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BBC Newsfrom BBC News

Climate change evident across Europe, says report

The effects of climate change are already evident in Europe and the situation is set to get worse, the European Environment Agency has warned


Could Fighting Global Warming Be Cheap and Free?

Fighting climate change could be cheaper and easier than almost anyone imagines if we wouldn’t give in to the despair.

Years of Living Dangerously Premiere Full Episode, Harrison Ford, Don Cheadle, Thomas Friedman in a compelling 1st episode on climate change...what you need to know...non politicized, non-denominational...just some very interesting facts...

Upworthyfrom Upworthy

Did You Hear About That Big Oil Spill That Just Happened? No, Not That One. No, Not That One Either.

13 Oil Spills in 30 Days - Since March 11, the global oil industry has had 13 spills on three continents. In North and South America alone, they've spilled more than a million gallons of oil and toxic chemicals - enough to fill two olympic-sized swimming pools.

The challenges and visions reflected in my Hippie Trails novels are still in motion ... Here's to the Revolution of Peace & Love! ...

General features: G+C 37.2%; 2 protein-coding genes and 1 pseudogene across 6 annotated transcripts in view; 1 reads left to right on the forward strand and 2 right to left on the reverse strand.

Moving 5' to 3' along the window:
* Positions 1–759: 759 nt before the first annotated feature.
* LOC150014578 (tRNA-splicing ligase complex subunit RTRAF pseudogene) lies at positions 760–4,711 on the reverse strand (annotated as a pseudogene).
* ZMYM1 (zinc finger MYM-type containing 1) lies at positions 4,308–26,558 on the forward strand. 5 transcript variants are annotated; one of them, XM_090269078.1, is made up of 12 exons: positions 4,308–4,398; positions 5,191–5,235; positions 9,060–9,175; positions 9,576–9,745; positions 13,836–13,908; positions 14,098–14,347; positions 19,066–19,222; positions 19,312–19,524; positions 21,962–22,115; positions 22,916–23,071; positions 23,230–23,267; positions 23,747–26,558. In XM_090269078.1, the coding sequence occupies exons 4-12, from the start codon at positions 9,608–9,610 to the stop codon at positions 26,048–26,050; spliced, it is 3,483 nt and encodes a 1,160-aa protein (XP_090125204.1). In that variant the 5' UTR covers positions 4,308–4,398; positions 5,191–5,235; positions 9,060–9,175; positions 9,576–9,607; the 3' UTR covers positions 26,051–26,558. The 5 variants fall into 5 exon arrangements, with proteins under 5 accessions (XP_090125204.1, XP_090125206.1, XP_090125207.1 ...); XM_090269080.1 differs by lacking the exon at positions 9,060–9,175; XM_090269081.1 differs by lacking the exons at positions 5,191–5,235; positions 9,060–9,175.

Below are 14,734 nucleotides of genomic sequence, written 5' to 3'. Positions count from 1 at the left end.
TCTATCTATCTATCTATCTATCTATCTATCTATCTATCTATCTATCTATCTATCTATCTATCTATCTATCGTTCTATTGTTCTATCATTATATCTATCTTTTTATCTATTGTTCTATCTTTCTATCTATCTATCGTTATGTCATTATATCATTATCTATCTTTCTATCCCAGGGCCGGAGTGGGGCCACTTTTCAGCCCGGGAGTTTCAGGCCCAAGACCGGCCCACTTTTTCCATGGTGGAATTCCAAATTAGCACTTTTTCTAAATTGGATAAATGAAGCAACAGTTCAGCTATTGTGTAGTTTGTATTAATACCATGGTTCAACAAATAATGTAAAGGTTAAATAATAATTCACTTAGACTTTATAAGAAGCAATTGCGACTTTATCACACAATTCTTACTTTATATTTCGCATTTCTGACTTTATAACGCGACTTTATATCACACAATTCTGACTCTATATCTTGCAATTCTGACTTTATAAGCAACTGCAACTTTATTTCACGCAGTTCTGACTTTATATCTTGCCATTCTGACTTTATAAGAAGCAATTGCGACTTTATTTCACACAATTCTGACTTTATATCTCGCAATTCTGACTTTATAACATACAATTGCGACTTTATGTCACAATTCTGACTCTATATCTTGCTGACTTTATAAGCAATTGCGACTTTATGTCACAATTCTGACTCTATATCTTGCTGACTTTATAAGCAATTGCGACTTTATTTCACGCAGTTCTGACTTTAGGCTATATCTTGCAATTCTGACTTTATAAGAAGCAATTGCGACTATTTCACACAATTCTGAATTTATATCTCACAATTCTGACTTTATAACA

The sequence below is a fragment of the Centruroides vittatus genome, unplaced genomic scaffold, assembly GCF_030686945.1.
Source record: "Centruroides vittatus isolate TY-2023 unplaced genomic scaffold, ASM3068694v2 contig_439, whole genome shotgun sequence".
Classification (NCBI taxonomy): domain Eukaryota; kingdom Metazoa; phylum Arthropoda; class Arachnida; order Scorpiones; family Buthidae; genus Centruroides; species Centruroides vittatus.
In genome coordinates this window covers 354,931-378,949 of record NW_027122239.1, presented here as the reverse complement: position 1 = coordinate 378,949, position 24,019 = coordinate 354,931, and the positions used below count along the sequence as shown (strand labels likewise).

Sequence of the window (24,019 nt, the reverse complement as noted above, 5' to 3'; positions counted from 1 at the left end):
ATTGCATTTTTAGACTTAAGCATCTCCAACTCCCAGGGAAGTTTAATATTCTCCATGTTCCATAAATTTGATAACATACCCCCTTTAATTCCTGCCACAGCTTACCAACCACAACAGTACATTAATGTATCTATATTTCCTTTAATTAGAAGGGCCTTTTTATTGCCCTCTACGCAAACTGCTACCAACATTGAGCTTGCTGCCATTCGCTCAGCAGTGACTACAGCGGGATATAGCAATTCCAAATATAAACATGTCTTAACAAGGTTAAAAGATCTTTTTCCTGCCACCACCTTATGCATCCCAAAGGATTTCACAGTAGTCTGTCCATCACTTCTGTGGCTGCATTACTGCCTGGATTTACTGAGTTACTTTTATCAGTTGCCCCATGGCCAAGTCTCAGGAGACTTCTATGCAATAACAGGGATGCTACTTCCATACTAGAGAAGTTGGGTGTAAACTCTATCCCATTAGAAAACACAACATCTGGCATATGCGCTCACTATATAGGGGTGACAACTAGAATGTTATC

Twitterfrom Twitter

Oxfam International on

#ClimateChange could put 50 million more people at risk of #hunger by 2050. Climate change could put back the fight against hunger by decades but our global food system is woefully unprepared to cope with the challenge. The warning comes as governments gather in Japan at the #IPCC, to agree a major new scientific report, which is expected to show that the impacts of climate change on food will be far more serious and will hit much sooner than previously thought. More at:


Are You Safe on That Sofa?

Are You Safe on That Sofa? "Chances are that if you’re sitting on a couch right now, it contains flame retardants. This will probably do no good if your house catches fire — although it may release toxic smoke. There is growing concern that the chemicals are hazardous, with evidence mounting of links to cancer, fetal impairment and reproductive problems. It turns out that our furniture first became full of flame retardants because of the tobacco industry."